The defense, the same; Matt Hunwick and Dennis Wideman are each enjoying success at an unprecedented rate. And the goaltenders? Tim Thomas and Manny Fernandez each has played as well this season as any of the League's elite.
In the end, what each of these coaches brings to the table is the willingness to believe in a winning atmosphere, from men who have experience with winning atmospheres. Their winning ways helps to build the confidence of its members, which, in turn, leads to more team goals being reached.
Handicapping the Eastern lineup
Jan. 9, 2:32 PM
There's no chance of the Bruins' seven-point lead in the Eastern Conference evaporating before the All-Star coaches are announced Sunday, so I feel very comfortable stepping into the shoes of Boston's Claude Julien, who will be the head coach of the eastern Conference at this year's All-Star Game.
As such, I'm going to take my shot at making up the lines for his offensive juggernaut of a team.
Line 1: Malkin-Crosby-Kovalev
Line 2: Heatley-Savard-Ovechkin
Line 3: Kovalchuk-Lecavalier-Vanek
Line 4: Parise-Staal-Carter
The problem with setting up the lines for the Eastern Conference -- outside of the fact that there is far too much talent with which to tinker -- is that on the entire forward roster, only one player (Kovalev) is a natural right wing.
That means a lot of these guys will be playing out of their natural positions. Of course, when you're talking about guys like Thomas Vanek, Dany Heatley or Jeff Carter, it probably doesn't even really matter. They're just too good of hockey players not to be effective wherever you put them. But it's still an issue for the coaching staff, regardless of what it means to the players.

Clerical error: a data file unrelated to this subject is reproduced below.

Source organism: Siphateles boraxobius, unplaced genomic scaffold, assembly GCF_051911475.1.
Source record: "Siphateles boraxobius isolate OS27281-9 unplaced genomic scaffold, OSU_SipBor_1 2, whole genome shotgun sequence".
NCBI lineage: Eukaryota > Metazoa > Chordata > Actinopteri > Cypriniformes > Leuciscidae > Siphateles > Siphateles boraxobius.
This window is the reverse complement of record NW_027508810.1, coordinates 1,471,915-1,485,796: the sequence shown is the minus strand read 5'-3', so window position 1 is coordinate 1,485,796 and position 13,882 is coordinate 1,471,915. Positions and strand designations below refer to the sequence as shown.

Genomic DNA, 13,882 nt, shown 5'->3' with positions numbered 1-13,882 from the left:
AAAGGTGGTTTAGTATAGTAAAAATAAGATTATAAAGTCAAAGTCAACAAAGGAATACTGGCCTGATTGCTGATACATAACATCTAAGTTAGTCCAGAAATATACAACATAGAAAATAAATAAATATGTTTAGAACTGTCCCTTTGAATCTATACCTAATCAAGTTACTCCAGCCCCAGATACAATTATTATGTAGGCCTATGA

So as far as the lines go, the starters will remain together on the top line, meaning Alex Kovalev wins the ultimate lottery selection and gets a shot to play with the game's two most dominant forwards -- save Mr. Ovechkin, of course.
Marc Savard, a natural passer, will be attempting to set up one prior 60-goal scorer on his left and one prior 50-goal scorer on his right, in Ovechkin and Heatley, respectively. Like the second line I proposed in the Western Conference -- Rick Nash-Pavel Datsyuk-Jarome Iginla -- this line has the capacity for some special things.
On the third line, two past 50-goal scorers in Ilya Kovalchuk and Vinny Lecavalier will team up with Thomas Vanek, the League's leading goal-scorer (and future 50-goal scorer) on perhaps the most offensively gifted "third line" in history. The "checking" line will feature Zach Parise, in his breakout season, and Jeff Carter, in his breakout season, on either side former Stanley Cup Champion Eric Staal at center.
If it wasn't for the West's dominating D, I'd say this is almost unfair. But I won't. I'll just say that the group of six out West is going to have its hands full containing this stacked lineup.
Pairing 1: Komisarek-Markov
Pairing 2: Chara-Bouwmeester
Pairing 3: Kaberle-Streit
Again, the starters stick together, which is perfect, since these two skate together on a regular basis in Montreal anyway. And on that note, I'd like to go off on a tangent, if I may.
I'd like to take this opportunity to say, for one, how excited I am to see the four Montreal Canadiens' skaters start the All-Star Game in for their home fans, while the crowd chants "Ole, ole, ole, ole!" While some of the most knowledgeable fans are treated to the game's brightest stars, while we all bask in that atmosphere, reveling in the excitement of the home crowd.
The idea is giving me goosebumps. Nobody appreciates beautiful hockey like the fans of the Montreal Canadiens, and nobody will shower more adoration at the feet of their own than those same fans. The atmosphere in the game, and especially in the first period -- should Price be healthy enough to play -- will be unmatched.